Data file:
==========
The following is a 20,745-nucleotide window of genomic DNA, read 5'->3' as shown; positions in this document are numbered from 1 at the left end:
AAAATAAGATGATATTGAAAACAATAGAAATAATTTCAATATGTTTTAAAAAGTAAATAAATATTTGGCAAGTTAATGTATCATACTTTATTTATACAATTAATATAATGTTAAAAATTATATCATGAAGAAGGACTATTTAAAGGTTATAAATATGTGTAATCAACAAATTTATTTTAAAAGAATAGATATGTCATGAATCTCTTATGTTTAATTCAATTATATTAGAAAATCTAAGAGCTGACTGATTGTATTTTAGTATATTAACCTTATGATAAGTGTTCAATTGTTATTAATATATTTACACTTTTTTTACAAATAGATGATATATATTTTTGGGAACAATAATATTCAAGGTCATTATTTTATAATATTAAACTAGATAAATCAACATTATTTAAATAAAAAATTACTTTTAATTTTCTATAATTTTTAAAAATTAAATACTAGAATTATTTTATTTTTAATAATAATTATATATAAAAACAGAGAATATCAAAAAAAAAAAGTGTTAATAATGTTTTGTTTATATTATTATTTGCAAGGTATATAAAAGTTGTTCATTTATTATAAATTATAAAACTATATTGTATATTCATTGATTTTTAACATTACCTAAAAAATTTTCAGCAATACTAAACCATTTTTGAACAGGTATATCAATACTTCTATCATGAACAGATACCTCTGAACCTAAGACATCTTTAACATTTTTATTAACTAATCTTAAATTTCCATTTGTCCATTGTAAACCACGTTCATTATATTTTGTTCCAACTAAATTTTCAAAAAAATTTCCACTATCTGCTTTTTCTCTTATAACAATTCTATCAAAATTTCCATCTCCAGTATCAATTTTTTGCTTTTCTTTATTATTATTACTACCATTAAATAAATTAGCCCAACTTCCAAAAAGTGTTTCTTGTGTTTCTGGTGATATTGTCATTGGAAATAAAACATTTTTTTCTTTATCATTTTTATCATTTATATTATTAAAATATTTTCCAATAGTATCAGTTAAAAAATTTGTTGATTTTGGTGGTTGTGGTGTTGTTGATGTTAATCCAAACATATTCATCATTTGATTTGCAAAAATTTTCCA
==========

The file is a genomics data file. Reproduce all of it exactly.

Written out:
The following is a 20,745-nucleotide window of genomic DNA, read 5'->3' as shown; positions in this document are numbered from 1 at the left end:
AAAATAAGATGATATTGAAAACAATAGAAATAATTTCAATATGTTTTAAAAAGTAAATAAATATTTGGCAAGTTAATGTATCATACTTTATTTATACAATTAATATAATGTTAAAAATTATATCATGAAGAAGGACTATTTAAAGGTTATAAATATGTGTAATCAACAAATTTATTTTAAAAGAATAGATATGTCATGAATCTCTTATGTTTAATTCAATTATATTAGAAAATCTAAGAGCTGACTGATTGTATTTTAGTATATTAACCTTATGATAAGTGTTCAATTGTTATTAATATATTTACACTTTTTTTACAAATAGATGATATATATTTTTGGGAACAATAATATTCAAGGTCATTATTTTATAATATTAAACTAGATAAATCAACATTATTTAAATAAAAAATTACTTTTAATTTTCTATAATTTTTAAAAATTAAATACTAGAATTATTTTATTTTTAATAATAATTATATATAAAAACAGAGAATATCAAAAAAAAAAAGTGTTAATAATGTTTTGTTTATATTATTATTTGCAAGGTATATAAAAGTTGTTCATTTATTATAAATTATAAAACTATATTGTATATTCATTGATTTTTAACATTACCTAAAAAATTTTCAGCAATACTAAACCATTTTTGAACAGGTATATCAATACTTCTATCATGAACAGATACCTCTGAACCTAAGACATCTTTAACATTTTTATTAACTAATCTTAAATTTCCATTTGTCCATTGTAAACCACGTTCATTATATTTTGTTCCAACTAAATTTTCAAAAAAATTTCCACTATCTGCTTTTTCTCTTATAACAATTCTATCAAAATTTCCATCTCCAGTATCAATTTTTTGCTTTTCTTTATTATTATTACTACCATTAAATAAATTAGCCCAACTTCCAAAAAGTGTTTCTTGTGTTTCTGGTGATATTGTCATTGGAAATAAAACATTTTTTTCTTTATCATTTTTATCATTTATATTATTAAAATATTTTCCAATAGTATCAGTTAAAAAATTTGTTGATTTTGGTGGTTGTGGTGTTGTTGATGTTAATCCAAACATATTCATCATTTGATTTGCAAAAATTTTCCA